for their board. By a similar association the word was also applied to a body of men who were wont to gather around a table to transact business, and hence we have board of trustees, board of commissioners. The word is also used for the deck of a vessel; hence the terms on board, overboard, and some other less common nautical expressions. Thus it often happens, that the original meaning of a word falls into disuse, and is forgotten, while later meanings become current, and find a multitude and variety of applications. But while a single word may thus come to have many meanings, it also happens that a number of different words are used to designate the same, or nearly the same, thing. By such a multiplication of terms a language becomes greatly enriched, and capable of expressing more minutely the different shades and aspects of any particular idea. Thus in English we have the words wonder, surprise, admiration, astonishment, and amaze- of like meanment, all conveying the same general thought, but distin- Ing. guishable by different shades of meaning. The same is true of the words axiom, maxim, aphorism, apothegm, adage, proverb, byword, saying, and saw. Such words are called synonymes, and they abound in all cultivated languages. The biblical interpreter needs discernment and skill to determine the nice distinctions and shades of meaning attaching to Hebrew and Greek synonymes. Often the exact point and pith of a passage will be missed by failing to make the proper discrimination between synonymous expressions. There קָטַל
are, for instance, eleven different Hebrew words used in the old Testament for kindling a fire, or setting on fire,' and seven Greek words used in the New Testament for prayer; and yet a careful study of these several terms will show that they all vary somewhat in signification, and serve to set forth so many different shades of thought or meaning. We take, for illustration, the different Hebrew words which are
used to convey the general idea of killing, or putting Hebrew words for putting to to death. The verb Sop occurs but three times in the death.
Hebrew Scriptures, and means in every case to kill by putting an end to one's existence. The three instances are the following: Job xiii, 15, “If he kill me,” or “Lo, let him kill me;" and Job xxiv, 14, “At light will the murderer rise up; he will kill the poor and needy;" and Psa. cxxxix, 19, “Thou wilt kill the wicked,
O God.” The primary idea of the word, according to
Gesenius, is that of cutting; hence cutting off; making an end of by destruction. So the noun bpp is used in Obadiah 9 in connexion with 777, cut off-“shall be cut off by slaughter;" i. e., by a general destruction. In the Chaldee chapters of Daniel the verb Sop is used in a variety of forms seven times, but it seems to retain in every instance essentially the same meaning as the Hebrew verb. The simple fact of the killing or cutting off is stated without any necessary implication as to the method or occasion of the act. The word more commonly used to denote putting to death is (the
Hiphil, Hophal, and some of the rarer forms of) nad, to die. The grammatical structure of the language en
ables us at once to perceive that the primary idea in the use of this word is that of causing to die. Thus, in Josh. x, 26 and xi, 17, it is used to denote the result of violent smiting (1799) : “Joshua smote them and caused them to die;" “ All their kings he took, and he smote them and caused them to die.” Compare 1 Sam. xvii, 50; xxii, 18; 2 Sam. xviii, 15; 2 Kings xv, 10, 14. In short, the distinguishing idea of this word, as used for killing, is that of putting to death, or causing to die, by some violent and deadly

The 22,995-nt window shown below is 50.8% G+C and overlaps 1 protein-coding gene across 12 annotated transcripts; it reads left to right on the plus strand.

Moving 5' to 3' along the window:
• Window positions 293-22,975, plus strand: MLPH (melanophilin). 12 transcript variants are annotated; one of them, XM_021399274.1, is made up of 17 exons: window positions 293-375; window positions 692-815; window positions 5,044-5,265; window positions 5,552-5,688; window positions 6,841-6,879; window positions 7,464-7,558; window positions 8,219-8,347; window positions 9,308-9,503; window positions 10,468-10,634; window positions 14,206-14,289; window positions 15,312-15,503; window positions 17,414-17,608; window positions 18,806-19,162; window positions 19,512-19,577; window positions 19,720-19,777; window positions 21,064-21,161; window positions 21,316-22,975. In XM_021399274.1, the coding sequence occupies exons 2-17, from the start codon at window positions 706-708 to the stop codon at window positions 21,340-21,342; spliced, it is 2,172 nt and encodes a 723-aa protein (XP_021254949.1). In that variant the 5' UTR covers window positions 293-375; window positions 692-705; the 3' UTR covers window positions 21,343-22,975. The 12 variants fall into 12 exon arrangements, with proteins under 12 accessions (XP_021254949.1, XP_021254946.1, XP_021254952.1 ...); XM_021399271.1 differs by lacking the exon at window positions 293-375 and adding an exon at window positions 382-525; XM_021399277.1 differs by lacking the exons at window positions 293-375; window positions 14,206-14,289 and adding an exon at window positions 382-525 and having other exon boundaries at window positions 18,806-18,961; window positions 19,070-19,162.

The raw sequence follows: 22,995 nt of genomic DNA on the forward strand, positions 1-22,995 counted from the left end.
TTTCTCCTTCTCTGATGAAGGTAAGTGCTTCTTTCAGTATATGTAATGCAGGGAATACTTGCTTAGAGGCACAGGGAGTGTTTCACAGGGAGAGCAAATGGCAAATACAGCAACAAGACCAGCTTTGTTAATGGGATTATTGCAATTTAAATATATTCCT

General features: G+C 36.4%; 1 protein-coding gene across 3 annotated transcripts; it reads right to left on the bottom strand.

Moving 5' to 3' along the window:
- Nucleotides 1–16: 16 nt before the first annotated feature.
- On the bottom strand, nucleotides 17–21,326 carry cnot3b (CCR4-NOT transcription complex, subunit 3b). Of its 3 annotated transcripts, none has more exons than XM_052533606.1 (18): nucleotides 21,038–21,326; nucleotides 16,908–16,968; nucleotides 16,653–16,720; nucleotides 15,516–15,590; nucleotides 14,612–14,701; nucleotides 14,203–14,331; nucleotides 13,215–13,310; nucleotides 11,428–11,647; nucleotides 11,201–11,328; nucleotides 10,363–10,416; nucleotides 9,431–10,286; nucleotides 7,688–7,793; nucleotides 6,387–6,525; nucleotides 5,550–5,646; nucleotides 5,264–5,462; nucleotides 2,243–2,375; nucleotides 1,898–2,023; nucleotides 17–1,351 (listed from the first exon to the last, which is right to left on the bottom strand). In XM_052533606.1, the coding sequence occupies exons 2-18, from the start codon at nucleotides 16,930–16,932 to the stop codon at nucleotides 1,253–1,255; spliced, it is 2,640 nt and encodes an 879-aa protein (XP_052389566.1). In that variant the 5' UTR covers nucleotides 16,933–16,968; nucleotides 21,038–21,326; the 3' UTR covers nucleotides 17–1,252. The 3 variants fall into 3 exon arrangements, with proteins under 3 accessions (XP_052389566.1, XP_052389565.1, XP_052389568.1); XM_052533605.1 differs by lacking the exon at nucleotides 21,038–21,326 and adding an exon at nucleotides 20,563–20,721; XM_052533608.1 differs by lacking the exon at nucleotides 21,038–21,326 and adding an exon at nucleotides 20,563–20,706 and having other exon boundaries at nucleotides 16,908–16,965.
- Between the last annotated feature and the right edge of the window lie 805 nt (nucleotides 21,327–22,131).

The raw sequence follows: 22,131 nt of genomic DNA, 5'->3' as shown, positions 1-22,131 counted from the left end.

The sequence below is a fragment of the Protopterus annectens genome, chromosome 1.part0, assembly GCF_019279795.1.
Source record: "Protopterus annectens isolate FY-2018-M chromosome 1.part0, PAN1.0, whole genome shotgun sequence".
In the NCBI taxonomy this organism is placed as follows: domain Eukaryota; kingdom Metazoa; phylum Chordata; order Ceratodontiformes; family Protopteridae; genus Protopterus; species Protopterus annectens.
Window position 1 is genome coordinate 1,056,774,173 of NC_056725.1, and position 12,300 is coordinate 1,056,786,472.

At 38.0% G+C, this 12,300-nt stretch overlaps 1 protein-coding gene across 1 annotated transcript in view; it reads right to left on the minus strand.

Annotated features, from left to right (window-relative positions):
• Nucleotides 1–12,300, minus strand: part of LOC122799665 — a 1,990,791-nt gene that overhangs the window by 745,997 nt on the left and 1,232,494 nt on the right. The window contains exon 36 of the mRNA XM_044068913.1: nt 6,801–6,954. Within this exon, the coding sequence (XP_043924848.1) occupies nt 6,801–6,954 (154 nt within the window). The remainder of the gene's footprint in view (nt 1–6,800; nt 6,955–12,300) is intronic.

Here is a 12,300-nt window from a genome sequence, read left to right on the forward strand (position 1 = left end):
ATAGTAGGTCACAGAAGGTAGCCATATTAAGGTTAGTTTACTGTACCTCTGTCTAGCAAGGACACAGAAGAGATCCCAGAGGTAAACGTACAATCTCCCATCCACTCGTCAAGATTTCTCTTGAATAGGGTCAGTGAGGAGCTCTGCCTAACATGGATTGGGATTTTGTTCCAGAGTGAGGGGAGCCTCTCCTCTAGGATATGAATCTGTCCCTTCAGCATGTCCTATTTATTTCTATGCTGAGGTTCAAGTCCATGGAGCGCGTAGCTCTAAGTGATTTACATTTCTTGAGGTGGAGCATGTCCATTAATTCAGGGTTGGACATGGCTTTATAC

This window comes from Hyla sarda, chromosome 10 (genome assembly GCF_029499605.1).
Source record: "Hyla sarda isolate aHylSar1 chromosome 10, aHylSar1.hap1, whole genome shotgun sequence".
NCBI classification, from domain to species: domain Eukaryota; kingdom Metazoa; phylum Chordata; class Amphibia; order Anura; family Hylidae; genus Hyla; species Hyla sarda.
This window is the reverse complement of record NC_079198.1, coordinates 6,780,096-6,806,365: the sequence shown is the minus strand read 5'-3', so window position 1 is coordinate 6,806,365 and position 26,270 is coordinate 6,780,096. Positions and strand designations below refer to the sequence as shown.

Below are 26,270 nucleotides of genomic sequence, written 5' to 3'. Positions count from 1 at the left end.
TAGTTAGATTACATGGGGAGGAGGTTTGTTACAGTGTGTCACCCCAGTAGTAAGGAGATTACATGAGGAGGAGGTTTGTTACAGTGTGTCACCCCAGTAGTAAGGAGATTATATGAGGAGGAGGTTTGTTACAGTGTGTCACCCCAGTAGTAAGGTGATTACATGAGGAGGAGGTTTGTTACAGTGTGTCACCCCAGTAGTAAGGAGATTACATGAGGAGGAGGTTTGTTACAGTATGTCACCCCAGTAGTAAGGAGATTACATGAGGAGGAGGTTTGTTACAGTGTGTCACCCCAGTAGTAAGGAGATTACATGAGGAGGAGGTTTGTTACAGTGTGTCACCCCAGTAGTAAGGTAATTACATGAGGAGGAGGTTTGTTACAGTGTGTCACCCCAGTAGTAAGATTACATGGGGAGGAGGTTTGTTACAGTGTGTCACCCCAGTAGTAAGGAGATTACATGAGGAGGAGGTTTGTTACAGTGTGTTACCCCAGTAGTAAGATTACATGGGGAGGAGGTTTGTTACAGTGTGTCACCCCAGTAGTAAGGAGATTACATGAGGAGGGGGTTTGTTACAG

In this sense the word is used in the Old Testament Scriptures over two hundred times. The prominent thought in bor is merely that of cutting off; getting one out of the way; while in nion and na17 the idea of death, as the result of some fatal means and procedure, is more noticeable. The murderer or the assassin kills (Son) his victim or enemy; the warrior, the ruler, and the Lord himself, causes to die, or puts to death (n°9m) whom he will, and he
Namely: , , , , ', , , , , .
performs the act by some certain means (specified or unspecified), which will accomplish the desired result. The latter word is accordingly used of public executions, the slaughter involved in war, and the putting to death for the maintenance of some principle, or the attainment of some ulterior end. It is never used to express the idea of murder; but God himself says: “I put to death” (Deut. xxxii, 39). Compare i Sam. ii, 6; 2 Kings v, 7; Hosea ix, 16.
Another word for killing is 1977. Unlike non, it may be used for private homicide, or murder (Gen. iv, 8; xxvii, 41), or assassination (2 Chron. xxiv, 25; 2 Kings x, 9), or general slaughter and massacre (Judges viii, 17; Esther ix, 15). The slaying it denotes may be done by the sword (1 Kings ii, 32), or by a stone (Judges ix, 54), or a spear (2 Sam. xxiii, 21), or by the word of Jehovah (Hos. vi, 5), or even by grief, or a viper's tongue (Job V, 2; xx, 16). But the characterizing idea of the word, as distinguished from non and Sop, seems to be that of wholesale or vengeful slaughter. Thus Jehovah slew all the firstborn of Egypt (Exod. xiii, 15), but the slaughter was a vengeful judgment-stroke, a plague. Thus Simeon and Levi slew the men of Shechem, and that slaughter was a cruel and vindictive massacre (Gen. xxxiv, 26; xlix, 6). This word is used of the slaughter of Jehovah's prophets by Jezebel, and of the prophets of Baal by Elijah (1 Kings xix, 1, 10), and in this sense generally, whether the numbers slain be few or many. Compare Judges viii, 17, 21; Esther ix, 6, 10, 12; Ezek. ix, 6. In Isa. xxii, 13 the word is used of the slaughter of oxen, but the context shows that the slaughter contemplated was on a large scale, at a time of feasting and revelry. So, again, in Psa. lxxviii, 47, we read: “He slays with hail their vines,” but the passage is poetical, and the thought is that of a sweeping destruction, by which vines and trees, as well as other things that suffered in the plagues of Egypt, were, so to speak, slaughtered.
nyy has the primary signification of crushing, a violent breaking in pieces, and is generally used to denote the act of murder or manslaughter in any degree. This is the word used in the commandment, “Thou shalt not commit murder” (Exod. xx, 13; Deut. v, 17); less properly translated, “Thou shalt not kill," for often to kill is not necessarily to murder. In Num. xxxv the participial form of the word is used over a dozen times to denote the manslayer, who flees to a city of refuge, and twice (verses 27, 30) the verb is used to denote the execution of such manslayer by the avenger of blood.